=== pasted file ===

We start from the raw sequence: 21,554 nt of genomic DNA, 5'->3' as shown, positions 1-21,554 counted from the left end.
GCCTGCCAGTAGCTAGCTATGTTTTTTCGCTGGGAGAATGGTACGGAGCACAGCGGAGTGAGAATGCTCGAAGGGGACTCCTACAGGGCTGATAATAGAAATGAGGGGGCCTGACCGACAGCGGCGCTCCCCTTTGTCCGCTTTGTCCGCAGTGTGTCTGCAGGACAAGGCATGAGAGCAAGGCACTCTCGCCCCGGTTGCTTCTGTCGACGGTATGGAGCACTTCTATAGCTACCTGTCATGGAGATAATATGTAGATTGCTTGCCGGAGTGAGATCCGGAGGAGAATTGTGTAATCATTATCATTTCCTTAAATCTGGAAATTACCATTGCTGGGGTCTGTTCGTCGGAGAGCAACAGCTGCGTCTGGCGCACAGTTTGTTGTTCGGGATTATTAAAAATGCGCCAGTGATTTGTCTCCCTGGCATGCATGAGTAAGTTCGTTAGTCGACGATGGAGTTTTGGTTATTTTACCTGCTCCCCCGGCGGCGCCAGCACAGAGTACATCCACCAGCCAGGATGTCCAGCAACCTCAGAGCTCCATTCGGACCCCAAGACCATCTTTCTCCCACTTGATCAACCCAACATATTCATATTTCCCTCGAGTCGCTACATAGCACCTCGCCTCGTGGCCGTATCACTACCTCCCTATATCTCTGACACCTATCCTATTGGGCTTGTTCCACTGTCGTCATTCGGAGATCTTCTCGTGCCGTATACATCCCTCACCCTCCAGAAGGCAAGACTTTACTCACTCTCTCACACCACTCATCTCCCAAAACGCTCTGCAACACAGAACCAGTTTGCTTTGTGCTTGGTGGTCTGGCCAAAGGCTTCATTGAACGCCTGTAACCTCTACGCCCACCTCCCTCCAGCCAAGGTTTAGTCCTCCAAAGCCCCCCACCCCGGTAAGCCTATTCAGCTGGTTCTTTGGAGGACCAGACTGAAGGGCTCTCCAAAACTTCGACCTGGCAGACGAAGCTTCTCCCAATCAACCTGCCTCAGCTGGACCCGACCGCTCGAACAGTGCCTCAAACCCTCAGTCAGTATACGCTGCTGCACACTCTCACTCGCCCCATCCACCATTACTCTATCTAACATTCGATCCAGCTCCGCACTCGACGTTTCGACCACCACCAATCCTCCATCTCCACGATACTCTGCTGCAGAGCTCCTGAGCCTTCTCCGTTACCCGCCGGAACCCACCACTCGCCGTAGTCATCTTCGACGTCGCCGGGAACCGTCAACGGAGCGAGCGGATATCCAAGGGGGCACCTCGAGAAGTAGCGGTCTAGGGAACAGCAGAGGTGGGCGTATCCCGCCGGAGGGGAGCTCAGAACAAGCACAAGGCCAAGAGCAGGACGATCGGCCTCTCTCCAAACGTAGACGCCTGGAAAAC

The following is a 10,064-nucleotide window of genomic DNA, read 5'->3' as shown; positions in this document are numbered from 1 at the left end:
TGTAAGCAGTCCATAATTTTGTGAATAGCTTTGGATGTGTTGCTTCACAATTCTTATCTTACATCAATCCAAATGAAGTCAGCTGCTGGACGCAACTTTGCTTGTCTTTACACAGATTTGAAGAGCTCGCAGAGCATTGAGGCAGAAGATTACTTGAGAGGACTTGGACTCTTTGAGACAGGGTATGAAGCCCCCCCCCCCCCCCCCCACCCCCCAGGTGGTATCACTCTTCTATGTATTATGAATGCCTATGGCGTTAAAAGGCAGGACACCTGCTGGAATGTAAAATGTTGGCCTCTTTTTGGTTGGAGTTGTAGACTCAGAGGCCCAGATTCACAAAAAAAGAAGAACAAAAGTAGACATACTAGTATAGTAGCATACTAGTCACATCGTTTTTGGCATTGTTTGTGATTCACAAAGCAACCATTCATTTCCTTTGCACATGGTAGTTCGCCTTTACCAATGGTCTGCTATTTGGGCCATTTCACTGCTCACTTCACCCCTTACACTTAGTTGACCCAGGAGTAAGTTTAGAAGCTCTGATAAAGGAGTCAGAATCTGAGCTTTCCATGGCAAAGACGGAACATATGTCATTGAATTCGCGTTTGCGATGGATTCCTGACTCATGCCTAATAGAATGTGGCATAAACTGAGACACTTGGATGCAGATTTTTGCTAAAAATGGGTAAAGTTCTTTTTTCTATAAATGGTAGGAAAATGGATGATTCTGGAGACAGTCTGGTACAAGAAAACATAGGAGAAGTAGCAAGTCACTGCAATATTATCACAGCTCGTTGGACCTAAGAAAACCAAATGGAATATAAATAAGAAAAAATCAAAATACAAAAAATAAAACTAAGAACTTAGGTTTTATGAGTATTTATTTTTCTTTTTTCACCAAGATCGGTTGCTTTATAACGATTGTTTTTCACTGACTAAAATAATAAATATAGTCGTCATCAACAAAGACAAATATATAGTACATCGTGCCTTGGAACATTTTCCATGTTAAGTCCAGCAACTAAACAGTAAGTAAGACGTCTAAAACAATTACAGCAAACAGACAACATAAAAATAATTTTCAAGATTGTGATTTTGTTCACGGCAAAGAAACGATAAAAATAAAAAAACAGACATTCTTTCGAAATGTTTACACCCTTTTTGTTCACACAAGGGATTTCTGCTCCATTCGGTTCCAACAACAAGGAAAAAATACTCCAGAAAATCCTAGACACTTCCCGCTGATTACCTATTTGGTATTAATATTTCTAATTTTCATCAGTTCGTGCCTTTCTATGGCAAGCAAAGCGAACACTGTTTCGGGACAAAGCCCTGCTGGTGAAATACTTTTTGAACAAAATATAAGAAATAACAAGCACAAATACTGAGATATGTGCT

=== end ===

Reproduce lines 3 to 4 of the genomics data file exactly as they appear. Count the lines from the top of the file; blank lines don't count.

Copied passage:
The following is a 10,064-nucleotide window of genomic DNA, read 5'->3' as shown; positions in this document are numbered from 1 at the left end:
TGTAAGCAGTCCATAATTTTGTGAATAGCTTTGGATGTGTTGCTTCACAATTCTTATCTTACATCAATCCAAATGAAGTCAGCTGCTGGACGCAACTTTGCTTGTCTTTACACAGATTTGAAGAGCTCGCAGAGCATTGAGGCAGAAGATTACTTGAGAGGACTTGGACTCTTTGAGACAGGGTATGAAGCCCCCCCCCCCCCCCCCCACCCCCCAGGTGGTATCACTCTTCTATGTATTATGAATGCCTATGGCGTTAAAAGGCAGGACACCTGCTGGAATGTAAAATGTTGGCCTCTTTTTGGTTGGAGTTGTAGACTCAGAGGCCCAGATTCACAAAAAAAGAAGAACAAAAGTAGACATACTAGTATAGTAGCATACTAGTCACATCGTTTTTGGCATTGTTTGTGATTCACAAAGCAACCATTCATTTCCTTTGCACATGGTAGTTCGCCTTTACCAATGGTCTGCTATTTGGGCCATTTCACTGCTCACTTCACCCCTTACACTTAGTTGACCCAGGAGTAAGTTTAGAAGCTCTGATAAAGGAGTCAGAATCTGAGCTTTCCATGGCAAAGACGGAACATATGTCATTGAATTCGCGTTTGCGATGGATTCCTGACTCATGCCTAATAGAATGTGGCATAAACTGAGACACTTGGATGCAGATTTTTGCTAAAAATGGGTAAAGTTCTTTTTTCTATAAATGGTAGGAAAATGGATGATTCTGGAGACAGTCTGGTACAAGAAAACATAGGAGAAGTAGCAAGTCACTGCAATATTATCACAGCTCGTTGGACCTAAGAAAACCAAATGGAATATAAATAAGAAAAAATCAAAATACAAAAAATAAAACTAAGAACTTAGGTTTTATGAGTATTTATTTTTCTTTTTTCACCAAGATCGGTTGCTTTATAACGATTGTTTTTCACTGACTAAAATAATAAATATAGTCGTCATCAACAAAGACAAATATATAGTACATCGTGCCTTGGAACATTTTCCATGTTAAGTCCAGCAACTAAACAGTAAGTAAGACGTCTAAAACAATTACAGCAAACAGACAACATAAAAATAATTTTCAAGATTGTGATTTTGTTCACGGCAAAGAAACGATAAAAATAAAAAAACAGACATTCTTTCGAAATGTTTACACCCTTTTTGTTCACACAAGGGATTTCTGCTCCATTCGGTTCCAACAACAAGGAAAAAATACTCCAGAAAATCCTAGACACTTCCCGCTGATTACCTATTTGGTATTAATATTTCTAATTTTCATCAGTTCGTGCCTTTCTATGGCAAGCAAAGCGAACACTGTTTCGGGACAAAGCCCTGCTGGTGAAATACTTTTTGAACAAAATATAAGAAATAACAAGCACAAATACTGAGATATGTGCT